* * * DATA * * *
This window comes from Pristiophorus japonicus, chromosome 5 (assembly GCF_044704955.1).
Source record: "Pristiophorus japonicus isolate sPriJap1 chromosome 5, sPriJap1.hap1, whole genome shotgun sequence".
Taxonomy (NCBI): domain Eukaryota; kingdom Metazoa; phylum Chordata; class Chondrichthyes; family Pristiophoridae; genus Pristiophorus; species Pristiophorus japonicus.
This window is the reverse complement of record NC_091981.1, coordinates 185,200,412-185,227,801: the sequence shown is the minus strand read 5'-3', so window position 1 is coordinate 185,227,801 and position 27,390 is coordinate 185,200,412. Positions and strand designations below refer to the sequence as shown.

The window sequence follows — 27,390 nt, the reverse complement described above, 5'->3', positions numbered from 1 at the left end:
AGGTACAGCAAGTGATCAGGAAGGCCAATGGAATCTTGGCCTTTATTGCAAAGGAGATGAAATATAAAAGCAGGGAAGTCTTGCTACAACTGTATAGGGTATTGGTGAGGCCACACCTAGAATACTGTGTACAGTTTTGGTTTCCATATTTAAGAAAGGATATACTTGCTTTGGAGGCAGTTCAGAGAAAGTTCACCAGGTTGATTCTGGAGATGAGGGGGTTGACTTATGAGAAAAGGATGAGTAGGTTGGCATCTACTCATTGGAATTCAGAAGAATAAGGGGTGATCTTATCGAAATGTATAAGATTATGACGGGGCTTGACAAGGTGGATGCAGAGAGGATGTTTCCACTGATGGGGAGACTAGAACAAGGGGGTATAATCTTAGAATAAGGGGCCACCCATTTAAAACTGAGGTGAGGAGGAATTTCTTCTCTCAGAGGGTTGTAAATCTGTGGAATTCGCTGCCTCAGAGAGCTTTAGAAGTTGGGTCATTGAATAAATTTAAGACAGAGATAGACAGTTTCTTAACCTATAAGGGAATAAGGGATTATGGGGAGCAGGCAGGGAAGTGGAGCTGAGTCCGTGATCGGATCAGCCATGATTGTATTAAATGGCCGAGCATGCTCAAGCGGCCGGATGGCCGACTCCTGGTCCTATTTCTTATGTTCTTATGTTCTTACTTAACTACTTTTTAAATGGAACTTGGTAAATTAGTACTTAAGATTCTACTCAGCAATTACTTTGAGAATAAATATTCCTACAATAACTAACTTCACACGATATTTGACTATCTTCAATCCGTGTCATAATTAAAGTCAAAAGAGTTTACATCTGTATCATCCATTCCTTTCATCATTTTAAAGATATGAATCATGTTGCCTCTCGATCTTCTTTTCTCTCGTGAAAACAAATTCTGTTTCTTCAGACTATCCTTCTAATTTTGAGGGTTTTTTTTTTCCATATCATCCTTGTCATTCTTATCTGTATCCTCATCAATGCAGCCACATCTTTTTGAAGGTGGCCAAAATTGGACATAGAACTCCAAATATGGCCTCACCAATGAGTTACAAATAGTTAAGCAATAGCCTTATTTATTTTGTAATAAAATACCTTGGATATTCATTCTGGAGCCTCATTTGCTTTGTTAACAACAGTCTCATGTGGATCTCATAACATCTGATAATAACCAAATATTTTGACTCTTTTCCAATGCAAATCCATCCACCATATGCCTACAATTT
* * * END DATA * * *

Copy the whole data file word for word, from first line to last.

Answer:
This window comes from Pristiophorus japonicus, chromosome 5 (assembly GCF_044704955.1).
Source record: "Pristiophorus japonicus isolate sPriJap1 chromosome 5, sPriJap1.hap1, whole genome shotgun sequence".
Taxonomy (NCBI): domain Eukaryota; kingdom Metazoa; phylum Chordata; class Chondrichthyes; family Pristiophoridae; genus Pristiophorus; species Pristiophorus japonicus.
This window is the reverse complement of record NC_091981.1, coordinates 185,200,412-185,227,801: the sequence shown is the minus strand read 5'-3', so window position 1 is coordinate 185,227,801 and position 27,390 is coordinate 185,200,412. Positions and strand designations below refer to the sequence as shown.

The window sequence follows — 27,390 nt, the reverse complement described above, 5'->3', positions numbered from 1 at the left end:
AGGTACAGCAAGTGATCAGGAAGGCCAATGGAATCTTGGCCTTTATTGCAAAGGAGATGAAATATAAAAGCAGGGAAGTCTTGCTACAACTGTATAGGGTATTGGTGAGGCCACACCTAGAATACTGTGTACAGTTTTGGTTTCCATATTTAAGAAAGGATATACTTGCTTTGGAGGCAGTTCAGAGAAAGTTCACCAGGTTGATTCTGGAGATGAGGGGGTTGACTTATGAGAAAAGGATGAGTAGGTTGGCATCTACTCATTGGAATTCAGAAGAATAAGGGGTGATCTTATCGAAATGTATAAGATTATGACGGGGCTTGACAAGGTGGATGCAGAGAGGATGTTTCCACTGATGGGGAGACTAGAACAAGGGGGTATAATCTTAGAATAAGGGGCCACCCATTTAAAACTGAGGTGAGGAGGAATTTCTTCTCTCAGAGGGTTGTAAATCTGTGGAATTCGCTGCCTCAGAGAGCTTTAGAAGTTGGGTCATTGAATAAATTTAAGACAGAGATAGACAGTTTCTTAACCTATAAGGGAATAAGGGATTATGGGGAGCAGGCAGGGAAGTGGAGCTGAGTCCGTGATCGGATCAGCCATGATTGTATTAAATGGCCGAGCATGCTCAAGCGGCCGGATGGCCGACTCCTGGTCCTATTTCTTATGTTCTTATGTTCTTACTTAACTACTTTTTAAATGGAACTTGGTAAATTAGTACTTAAGATTCTACTCAGCAATTACTTTGAGAATAAATATTCCTACAATAACTAACTTCACACGATATTTGACTATCTTCAATCCGTGTCATAATTAAAGTCAAAAGAGTTTACATCTGTATCATCCATTCCTTTCATCATTTTAAAGATATGAATCATGTTGCCTCTCGATCTTCTTTTCTCTCGTGAAAACAAATTCTGTTTCTTCAGACTATCCTTCTAATTTTGAGGGTTTTTTTTTTCCATATCATCCTTGTCATTCTTATCTGTATCCTCATCAATGCAGCCACATCTTTTTGAAGGTGGCCAAAATTGGACATAGAACTCCAAATATGGCCTCACCAATGAGTTACAAATAGTTAAGCAATAGCCTTATTTATTTTGTAATAAAATACCTTGGATATTCATTCTGGAGCCTCATTTGCTTTGTTAACAACAGTCTCATGTGGATCTCATAACATCTGATAATAACCAAATATTTTGACTCTTTTCCAATGCAAATCCATCCACCATATGCCTACAATTT